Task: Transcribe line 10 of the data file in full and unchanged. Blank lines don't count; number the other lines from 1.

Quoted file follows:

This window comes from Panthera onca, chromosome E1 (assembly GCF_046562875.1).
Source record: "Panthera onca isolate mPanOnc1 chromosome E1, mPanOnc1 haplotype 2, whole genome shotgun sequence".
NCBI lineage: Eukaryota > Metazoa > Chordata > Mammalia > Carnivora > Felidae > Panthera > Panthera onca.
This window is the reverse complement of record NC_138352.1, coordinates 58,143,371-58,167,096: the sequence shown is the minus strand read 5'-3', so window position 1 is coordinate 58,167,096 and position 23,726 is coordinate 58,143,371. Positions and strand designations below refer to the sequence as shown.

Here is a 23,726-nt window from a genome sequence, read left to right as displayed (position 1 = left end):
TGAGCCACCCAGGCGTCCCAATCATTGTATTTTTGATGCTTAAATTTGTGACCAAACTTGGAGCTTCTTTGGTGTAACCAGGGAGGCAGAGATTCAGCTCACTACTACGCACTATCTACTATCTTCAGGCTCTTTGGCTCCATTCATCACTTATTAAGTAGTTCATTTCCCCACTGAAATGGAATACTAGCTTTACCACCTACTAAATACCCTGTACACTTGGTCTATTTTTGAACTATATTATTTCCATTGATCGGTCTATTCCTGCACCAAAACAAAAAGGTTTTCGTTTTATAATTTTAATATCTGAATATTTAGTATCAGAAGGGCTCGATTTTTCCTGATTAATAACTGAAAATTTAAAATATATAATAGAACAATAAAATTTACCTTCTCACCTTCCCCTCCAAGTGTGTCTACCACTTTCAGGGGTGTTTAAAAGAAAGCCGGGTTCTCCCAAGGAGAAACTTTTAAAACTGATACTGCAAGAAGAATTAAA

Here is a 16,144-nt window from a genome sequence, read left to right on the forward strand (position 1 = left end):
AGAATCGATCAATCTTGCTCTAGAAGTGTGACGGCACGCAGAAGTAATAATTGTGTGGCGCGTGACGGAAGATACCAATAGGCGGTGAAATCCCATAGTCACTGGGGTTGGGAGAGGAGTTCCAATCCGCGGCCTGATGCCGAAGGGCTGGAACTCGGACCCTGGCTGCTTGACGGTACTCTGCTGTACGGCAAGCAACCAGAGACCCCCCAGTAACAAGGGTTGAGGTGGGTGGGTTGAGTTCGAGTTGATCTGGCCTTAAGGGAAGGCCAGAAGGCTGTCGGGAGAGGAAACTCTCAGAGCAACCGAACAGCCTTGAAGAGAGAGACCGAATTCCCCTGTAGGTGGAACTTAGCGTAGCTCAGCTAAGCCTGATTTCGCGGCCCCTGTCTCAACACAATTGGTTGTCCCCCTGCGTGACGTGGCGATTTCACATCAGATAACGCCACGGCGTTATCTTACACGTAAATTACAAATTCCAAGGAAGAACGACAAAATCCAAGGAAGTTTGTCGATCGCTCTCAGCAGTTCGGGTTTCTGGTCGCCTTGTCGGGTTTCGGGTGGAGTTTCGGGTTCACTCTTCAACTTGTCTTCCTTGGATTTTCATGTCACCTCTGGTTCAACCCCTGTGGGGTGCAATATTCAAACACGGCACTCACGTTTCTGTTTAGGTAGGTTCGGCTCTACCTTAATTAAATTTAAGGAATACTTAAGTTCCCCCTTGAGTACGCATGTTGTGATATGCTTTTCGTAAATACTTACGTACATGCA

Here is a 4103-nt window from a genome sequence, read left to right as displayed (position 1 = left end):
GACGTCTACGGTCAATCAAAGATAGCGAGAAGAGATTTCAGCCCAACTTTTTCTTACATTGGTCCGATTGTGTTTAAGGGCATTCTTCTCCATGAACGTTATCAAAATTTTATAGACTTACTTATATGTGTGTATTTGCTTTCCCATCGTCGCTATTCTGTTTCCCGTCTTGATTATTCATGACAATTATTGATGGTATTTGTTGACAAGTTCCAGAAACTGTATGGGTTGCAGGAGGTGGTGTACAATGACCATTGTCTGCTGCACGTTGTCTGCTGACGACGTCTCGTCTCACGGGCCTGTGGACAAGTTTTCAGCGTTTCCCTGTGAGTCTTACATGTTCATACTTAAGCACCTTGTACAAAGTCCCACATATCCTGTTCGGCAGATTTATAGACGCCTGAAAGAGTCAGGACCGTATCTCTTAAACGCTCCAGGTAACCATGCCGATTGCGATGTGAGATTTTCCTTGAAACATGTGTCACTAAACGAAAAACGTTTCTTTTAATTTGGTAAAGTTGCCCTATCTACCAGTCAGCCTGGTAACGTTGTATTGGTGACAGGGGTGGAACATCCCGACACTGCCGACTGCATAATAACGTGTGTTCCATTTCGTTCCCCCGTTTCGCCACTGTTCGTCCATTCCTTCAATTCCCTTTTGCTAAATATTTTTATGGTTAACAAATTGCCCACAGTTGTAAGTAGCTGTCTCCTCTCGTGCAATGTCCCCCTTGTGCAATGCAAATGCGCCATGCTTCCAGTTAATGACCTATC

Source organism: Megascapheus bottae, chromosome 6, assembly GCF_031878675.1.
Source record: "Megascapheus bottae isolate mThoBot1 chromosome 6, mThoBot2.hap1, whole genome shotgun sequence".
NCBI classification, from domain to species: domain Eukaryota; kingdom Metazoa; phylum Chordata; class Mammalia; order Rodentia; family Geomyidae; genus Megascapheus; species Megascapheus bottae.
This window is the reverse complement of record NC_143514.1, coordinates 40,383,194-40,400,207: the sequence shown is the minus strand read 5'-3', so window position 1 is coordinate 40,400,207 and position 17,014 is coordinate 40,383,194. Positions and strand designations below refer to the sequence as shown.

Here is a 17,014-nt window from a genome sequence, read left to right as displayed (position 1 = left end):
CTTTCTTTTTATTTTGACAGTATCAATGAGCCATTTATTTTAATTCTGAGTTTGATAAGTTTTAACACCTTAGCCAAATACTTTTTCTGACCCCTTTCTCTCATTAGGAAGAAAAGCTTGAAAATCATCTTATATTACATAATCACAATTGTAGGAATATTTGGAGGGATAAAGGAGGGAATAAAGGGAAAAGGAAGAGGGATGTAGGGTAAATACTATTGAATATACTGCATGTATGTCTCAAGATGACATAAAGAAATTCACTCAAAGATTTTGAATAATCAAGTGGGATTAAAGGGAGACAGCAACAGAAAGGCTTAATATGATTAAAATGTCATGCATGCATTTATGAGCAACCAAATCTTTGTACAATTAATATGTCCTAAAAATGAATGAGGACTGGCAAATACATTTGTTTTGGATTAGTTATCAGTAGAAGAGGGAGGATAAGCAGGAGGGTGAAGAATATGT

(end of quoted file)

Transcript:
GACGTCTACGGTCAATCAAAGATAGCGAGAAGAGATTTCAGCCCAACTTTTTCTTACATTGGTCCGATTGTGTTTAAGGGCATTCTTCTCCATGAACGTTATCAAAATTTTATAGACTTACTTATATGTGTGTATTTGCTTTCCCATCGTCGCTATTCTGTTTCCCGTCTTGATTATTCATGACAATTATTGATGGTATTTGTTGACAAGTTCCAGAAACTGTATGGGTTGCAGGAGGTGGTGTACAATGACCATTGTCTGCTGCACGTTGTCTGCTGACGACGTCTCGTCTCACGGGCCTGTGGACAAGTTTTCAGCGTTTCCCTGTGAGTCTTACATGTTCATACTTAAGCACCTTGTACAAAGTCCCACATATCCTGTTCGGCAGATTTATAGACGCCTGAAAGAGTCAGGACCGTATCTCTTAAACGCTCCAGGTAACCATGCCGATTGCGATGTGAGATTTTCCTTGAAACATGTGTCACTAAACGAAAAACGTTTCTTTTAATTTGGTAAAGTTGCCCTATCTACCAGTCAGCCTGGTAACGTTGTATTGGTGACAGGGGTGGAACATCCCGACACTGCCGACTGCATAATAACGTGTGTTCCATTTCGTTCCCCCGTTTCGCCACTGTTCGTCCATTCCTTCAATTCCCTTTTGCTAAATATTTTTATGGTTAACAAATTGCCCACAGTTGTAAGTAGCTGTCTCCTCTCGTGCAATGTCCCCCTTGTGCAATGCAAATGCGCCATGCTTCCAGTTAATGACCTATC